Company Culture is a shared set of workplace beliefs, values, attitudes, standards, purpose, behavior. It reflects both the written and unwritten rules that people in an organization follow. Your organization’s culture is the sum of all that you and your colleagues think, say, and do as your work together.
The first few days and months at a new job can be unnerving even for the seasoned professional HR teams sometimes go out of the way to make the new hire comfortable. Systems are put in place, procedures are followed and checked, tolls are provided and training is given, for the new employee to ease into his rules. “In order to compete in the war for talent’, Companies can strengthen their company brand by Making a good first impression through onboarding software”. Let’s start with the most important reason for adopting an onboarding solution: the direct time & cost saving associated with the onboarding process. With modern best-in-class technologies, the onboarding cost is reduced by almost 50%.
Why Company Culture is Important?
Company culture is the foundation of every business. When employees’ needs and goals align with their company culture, they’re more likely to enjoy their work. This can make employees feel like they’re at the coolest party in town: they love where they are, they’re surrounded by great people who do interesting things, and they don’t want to leave. A strong culture indicates that the people are the priority in the company—not the output or revenue that it generates. The potential business benefits of a strong culture don’t end there.
Some of them are:
1. Higher Engagement & Productivity – When employees are happy, they are more engaged at work and hence automatically productivity increases. According to Gallup analysis companies with great company culture and engaged employees score 20% more profit.
2. Greater Ability to attract top Talent – Company culture plays a large role in attracting top talent. As candidates conduct research on your organization, if they feel that your company has strong values and encourages growth, they will be excited to apply and retain in organization for a longer time.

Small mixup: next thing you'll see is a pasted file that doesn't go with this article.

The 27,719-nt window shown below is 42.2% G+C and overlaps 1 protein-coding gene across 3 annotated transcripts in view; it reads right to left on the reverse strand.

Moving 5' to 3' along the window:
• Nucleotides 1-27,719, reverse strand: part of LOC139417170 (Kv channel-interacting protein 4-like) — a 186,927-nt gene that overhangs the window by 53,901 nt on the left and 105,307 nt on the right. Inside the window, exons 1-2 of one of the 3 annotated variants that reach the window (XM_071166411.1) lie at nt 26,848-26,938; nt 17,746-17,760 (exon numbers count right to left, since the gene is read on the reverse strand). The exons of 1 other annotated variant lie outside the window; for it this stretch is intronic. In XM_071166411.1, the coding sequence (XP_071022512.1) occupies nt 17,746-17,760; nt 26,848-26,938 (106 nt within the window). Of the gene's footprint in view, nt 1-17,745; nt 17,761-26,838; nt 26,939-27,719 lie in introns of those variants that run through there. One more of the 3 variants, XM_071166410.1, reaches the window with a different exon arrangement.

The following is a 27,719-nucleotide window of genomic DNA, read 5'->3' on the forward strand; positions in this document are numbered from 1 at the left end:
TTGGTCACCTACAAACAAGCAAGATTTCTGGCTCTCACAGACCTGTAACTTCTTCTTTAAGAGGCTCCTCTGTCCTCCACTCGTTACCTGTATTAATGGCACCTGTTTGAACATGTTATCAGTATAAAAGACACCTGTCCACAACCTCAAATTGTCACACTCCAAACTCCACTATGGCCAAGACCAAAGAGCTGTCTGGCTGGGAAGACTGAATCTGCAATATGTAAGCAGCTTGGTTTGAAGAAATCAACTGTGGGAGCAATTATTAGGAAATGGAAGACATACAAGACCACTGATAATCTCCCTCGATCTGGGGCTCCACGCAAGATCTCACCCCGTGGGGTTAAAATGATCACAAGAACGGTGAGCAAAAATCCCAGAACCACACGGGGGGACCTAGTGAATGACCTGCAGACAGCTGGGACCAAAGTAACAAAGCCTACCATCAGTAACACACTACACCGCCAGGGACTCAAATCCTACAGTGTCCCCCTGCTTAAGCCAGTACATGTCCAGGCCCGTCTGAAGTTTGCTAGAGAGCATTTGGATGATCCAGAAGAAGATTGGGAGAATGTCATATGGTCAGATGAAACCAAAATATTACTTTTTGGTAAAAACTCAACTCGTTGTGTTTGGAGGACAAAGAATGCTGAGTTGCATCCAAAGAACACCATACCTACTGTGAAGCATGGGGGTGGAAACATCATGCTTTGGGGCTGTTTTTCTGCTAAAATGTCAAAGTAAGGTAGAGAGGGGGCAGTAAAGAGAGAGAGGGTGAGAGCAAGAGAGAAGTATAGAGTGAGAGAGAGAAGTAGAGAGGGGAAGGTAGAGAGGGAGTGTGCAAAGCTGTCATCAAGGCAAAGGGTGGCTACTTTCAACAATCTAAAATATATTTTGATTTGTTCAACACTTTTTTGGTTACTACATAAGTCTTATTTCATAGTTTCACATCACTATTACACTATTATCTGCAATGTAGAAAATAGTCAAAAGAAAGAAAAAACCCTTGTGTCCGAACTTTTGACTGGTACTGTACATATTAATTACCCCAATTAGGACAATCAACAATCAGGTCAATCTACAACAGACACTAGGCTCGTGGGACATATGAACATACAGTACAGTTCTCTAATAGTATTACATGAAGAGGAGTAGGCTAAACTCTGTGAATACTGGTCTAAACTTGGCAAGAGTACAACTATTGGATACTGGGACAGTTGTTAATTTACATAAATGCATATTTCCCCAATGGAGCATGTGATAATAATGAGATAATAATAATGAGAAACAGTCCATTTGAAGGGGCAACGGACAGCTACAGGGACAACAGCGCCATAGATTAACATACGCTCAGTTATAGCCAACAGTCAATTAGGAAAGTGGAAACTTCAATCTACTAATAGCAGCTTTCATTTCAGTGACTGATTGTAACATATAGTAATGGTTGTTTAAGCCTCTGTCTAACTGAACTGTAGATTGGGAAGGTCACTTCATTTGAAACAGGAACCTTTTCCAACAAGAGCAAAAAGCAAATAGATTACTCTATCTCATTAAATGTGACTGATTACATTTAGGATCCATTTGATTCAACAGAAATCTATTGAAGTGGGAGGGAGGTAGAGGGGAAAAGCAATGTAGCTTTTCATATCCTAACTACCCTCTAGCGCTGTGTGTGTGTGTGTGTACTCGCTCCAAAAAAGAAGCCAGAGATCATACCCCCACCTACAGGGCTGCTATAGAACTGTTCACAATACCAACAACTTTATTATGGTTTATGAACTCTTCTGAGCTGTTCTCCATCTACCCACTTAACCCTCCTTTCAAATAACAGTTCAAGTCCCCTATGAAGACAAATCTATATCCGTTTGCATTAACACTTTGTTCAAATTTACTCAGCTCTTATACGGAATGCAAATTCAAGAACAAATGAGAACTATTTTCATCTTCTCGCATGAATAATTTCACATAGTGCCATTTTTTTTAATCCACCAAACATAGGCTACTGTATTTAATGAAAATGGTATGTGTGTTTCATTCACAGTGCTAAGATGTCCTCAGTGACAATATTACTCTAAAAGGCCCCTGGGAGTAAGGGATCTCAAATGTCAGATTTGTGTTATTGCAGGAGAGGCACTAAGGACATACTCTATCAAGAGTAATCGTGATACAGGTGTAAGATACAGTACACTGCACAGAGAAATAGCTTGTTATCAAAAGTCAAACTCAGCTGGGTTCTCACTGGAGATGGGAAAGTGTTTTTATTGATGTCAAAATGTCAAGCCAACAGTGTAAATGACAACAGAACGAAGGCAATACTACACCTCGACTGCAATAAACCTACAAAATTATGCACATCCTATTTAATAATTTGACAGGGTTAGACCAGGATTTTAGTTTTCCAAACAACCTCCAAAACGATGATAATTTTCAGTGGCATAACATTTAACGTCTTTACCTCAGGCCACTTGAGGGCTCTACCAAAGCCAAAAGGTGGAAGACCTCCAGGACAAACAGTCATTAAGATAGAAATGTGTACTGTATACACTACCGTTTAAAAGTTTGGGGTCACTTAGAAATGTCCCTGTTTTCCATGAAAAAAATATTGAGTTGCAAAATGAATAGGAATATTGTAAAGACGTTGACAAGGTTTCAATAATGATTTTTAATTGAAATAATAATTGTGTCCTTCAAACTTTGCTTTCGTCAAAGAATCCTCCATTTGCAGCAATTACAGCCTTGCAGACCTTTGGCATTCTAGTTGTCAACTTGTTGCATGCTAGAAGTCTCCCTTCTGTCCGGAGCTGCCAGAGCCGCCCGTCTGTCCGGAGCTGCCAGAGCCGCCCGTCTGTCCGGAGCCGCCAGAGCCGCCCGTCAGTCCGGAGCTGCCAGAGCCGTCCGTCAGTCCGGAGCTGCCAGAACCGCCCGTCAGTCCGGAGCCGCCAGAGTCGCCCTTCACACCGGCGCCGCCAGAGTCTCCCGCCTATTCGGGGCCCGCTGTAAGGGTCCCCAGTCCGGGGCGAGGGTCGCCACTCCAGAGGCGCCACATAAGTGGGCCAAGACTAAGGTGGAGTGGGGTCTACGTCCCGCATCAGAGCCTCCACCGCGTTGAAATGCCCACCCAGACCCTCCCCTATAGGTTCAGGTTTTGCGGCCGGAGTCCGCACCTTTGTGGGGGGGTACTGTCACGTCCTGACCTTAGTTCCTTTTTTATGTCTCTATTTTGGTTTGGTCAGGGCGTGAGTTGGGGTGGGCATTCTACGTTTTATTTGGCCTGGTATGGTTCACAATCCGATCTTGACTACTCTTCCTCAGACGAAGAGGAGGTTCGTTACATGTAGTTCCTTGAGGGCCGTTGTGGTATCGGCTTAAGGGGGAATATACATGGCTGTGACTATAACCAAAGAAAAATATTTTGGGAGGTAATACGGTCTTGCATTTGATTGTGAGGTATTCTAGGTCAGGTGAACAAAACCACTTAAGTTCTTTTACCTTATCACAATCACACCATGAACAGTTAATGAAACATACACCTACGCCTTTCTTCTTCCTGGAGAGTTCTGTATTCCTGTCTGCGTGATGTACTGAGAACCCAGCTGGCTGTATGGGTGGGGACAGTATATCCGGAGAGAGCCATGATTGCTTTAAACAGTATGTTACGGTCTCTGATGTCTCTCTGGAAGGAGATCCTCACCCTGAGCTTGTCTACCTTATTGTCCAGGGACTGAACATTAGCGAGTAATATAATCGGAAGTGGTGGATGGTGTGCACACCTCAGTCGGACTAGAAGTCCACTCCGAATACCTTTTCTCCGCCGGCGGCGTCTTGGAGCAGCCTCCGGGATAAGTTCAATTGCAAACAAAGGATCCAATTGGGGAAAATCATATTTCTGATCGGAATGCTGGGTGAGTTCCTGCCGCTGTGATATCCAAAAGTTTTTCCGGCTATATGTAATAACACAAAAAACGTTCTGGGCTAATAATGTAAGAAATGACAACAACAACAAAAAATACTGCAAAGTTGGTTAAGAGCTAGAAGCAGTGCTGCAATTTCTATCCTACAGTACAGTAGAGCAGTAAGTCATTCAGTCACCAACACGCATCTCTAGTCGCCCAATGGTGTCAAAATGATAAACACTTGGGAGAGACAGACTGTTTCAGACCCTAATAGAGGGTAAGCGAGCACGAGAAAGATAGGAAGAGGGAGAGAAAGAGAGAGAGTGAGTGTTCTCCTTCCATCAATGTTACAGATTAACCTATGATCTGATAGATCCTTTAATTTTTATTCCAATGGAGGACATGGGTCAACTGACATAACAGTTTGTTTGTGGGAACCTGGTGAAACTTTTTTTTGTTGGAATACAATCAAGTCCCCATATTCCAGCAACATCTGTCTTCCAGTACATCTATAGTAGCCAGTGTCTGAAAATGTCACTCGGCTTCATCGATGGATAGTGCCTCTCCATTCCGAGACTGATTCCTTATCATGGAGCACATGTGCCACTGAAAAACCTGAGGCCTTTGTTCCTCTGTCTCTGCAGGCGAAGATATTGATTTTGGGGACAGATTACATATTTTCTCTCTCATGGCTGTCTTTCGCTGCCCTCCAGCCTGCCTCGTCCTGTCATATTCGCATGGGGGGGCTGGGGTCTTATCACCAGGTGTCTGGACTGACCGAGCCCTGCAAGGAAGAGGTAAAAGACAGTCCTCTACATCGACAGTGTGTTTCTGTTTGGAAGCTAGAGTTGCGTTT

3. Higher Retention – When you show your employees that you care about them, they’ll feel more valued and committed to your organization. After all, engaged employees are 87 percent less likely to leave an organization. This also means lower recruiting and training costs associated with turnover.
Best Practices to build company culture remotely:
Even if you’ve managed remote workers previously, I encourage you to apply three digital culture strategies to improve the way you navigate your team’s collaborative efforts:
1. Balance your methods and frequency of communication
Most leaders are disproportionately segmenting their methods of communication. They’re likely not spending enough time with their key leaders. For example, one-on-one meetings are great, but too many will spread Digital Onboarding: How to Build your Company Culture Remotely you too thin. And community communication is handy, but it’s not always the most appropriate method. How do you find a balance? Figure out who needs to hear what. You’ll know you’ve found it when your direct reports are saying what you say even when you’re not around. I screenshot the text conversations I have with my boss so that I know we’re aligned. This practice is beneficial to your company and employees because it helps them develop valuable managerial soft skills.
2. Codify digital working dos and don’ts
Every company needs a list of unbreakable digital workplace culture commandments. People left comments and suggestions, and the most valuable ones became law. Over time, our rule book has grown to 25 pages, providing a road map for new and existing workers. Topics covered include everything from remote work tool requirements to pay guidelines to manager-employee teleworking recommendations. When everyone knows what to do, you get high-quality work with less hand-holding.
3. Problem-solve and reflect in a different environment
Innovation fails if you’re only staring at screens. You need time to work on the business, not just in it. Even during quarantine, people are heading to their patios and balconies to breathe in the fresh air and relax in the backyard. Take some time to get outside or go to your quiet place. While you’re there, ask yourself questions such as, “What is annoying me regarding our remote work culture?” and “How can I permanently fix departmental issues through stronger one-on-one communication methods?” Name your biggest challenges, then prepare to overcome them with unique solutions courtesy of your private brainstorm.
4. Engaged preonboarding phase
It is very important to attract and engage candidates and proffer and preonboarding space. HR can gain the attention of new hires while transferring the company culture to them and showcasing how it is beneficial.
Building a company culture remotely is fundamentally similar to building a company culture for a co-located team. Being intentional about it from the beginning can help you build a more cohesive team that shares the same values. However, it’s important to be more explicit about your values, and desired behaviors and attitudes, with a remote team. Without the physical office environment, communication becomes more important to building a strong company culture that will guide your team toward your mission and vision.
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